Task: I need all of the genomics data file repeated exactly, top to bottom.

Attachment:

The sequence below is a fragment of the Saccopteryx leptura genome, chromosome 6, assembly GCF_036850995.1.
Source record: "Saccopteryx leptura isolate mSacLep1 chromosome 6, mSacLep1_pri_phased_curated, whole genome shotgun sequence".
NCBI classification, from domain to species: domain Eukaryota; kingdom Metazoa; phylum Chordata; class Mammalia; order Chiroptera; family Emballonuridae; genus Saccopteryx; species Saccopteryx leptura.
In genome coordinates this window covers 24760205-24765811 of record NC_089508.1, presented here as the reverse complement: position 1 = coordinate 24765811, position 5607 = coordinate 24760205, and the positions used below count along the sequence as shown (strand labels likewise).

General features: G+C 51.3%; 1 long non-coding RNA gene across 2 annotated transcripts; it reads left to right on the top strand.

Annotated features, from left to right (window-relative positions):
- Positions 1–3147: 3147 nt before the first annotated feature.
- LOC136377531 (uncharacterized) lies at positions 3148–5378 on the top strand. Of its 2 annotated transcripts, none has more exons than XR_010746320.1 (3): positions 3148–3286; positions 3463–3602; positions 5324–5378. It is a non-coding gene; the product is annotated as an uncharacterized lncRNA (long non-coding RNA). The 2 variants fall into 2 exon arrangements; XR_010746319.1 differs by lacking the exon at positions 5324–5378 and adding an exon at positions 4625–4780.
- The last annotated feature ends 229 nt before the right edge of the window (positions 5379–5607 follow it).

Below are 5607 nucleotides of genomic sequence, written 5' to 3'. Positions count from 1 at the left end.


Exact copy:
The sequence below is a fragment of the Saccopteryx leptura genome, chromosome 6, assembly GCF_036850995.1.
Source record: "Saccopteryx leptura isolate mSacLep1 chromosome 6, mSacLep1_pri_phased_curated, whole genome shotgun sequence".
NCBI classification, from domain to species: domain Eukaryota; kingdom Metazoa; phylum Chordata; class Mammalia; order Chiroptera; family Emballonuridae; genus Saccopteryx; species Saccopteryx leptura.
In genome coordinates this window covers 24760205-24765811 of record NC_089508.1, presented here as the reverse complement: position 1 = coordinate 24765811, position 5607 = coordinate 24760205, and the positions used below count along the sequence as shown (strand labels likewise).

General features: G+C 51.3%; 1 long non-coding RNA gene across 2 annotated transcripts; it reads left to right on the top strand.

Annotated features, from left to right (window-relative positions):
- Positions 1–3147: 3147 nt before the first annotated feature.
- LOC136377531 (uncharacterized) lies at positions 3148–5378 on the top strand. Of its 2 annotated transcripts, none has more exons than XR_010746320.1 (3): positions 3148–3286; positions 3463–3602; positions 5324–5378. It is a non-coding gene; the product is annotated as an uncharacterized lncRNA (long non-coding RNA). The 2 variants fall into 2 exon arrangements; XR_010746319.1 differs by lacking the exon at positions 5324–5378 and adding an exon at positions 4625–4780.
- The last annotated feature ends 229 nt before the right edge of the window (positions 5379–5607 follow it).

Below are 5607 nucleotides of genomic sequence, written 5' to 3'. Positions count from 1 at the left end.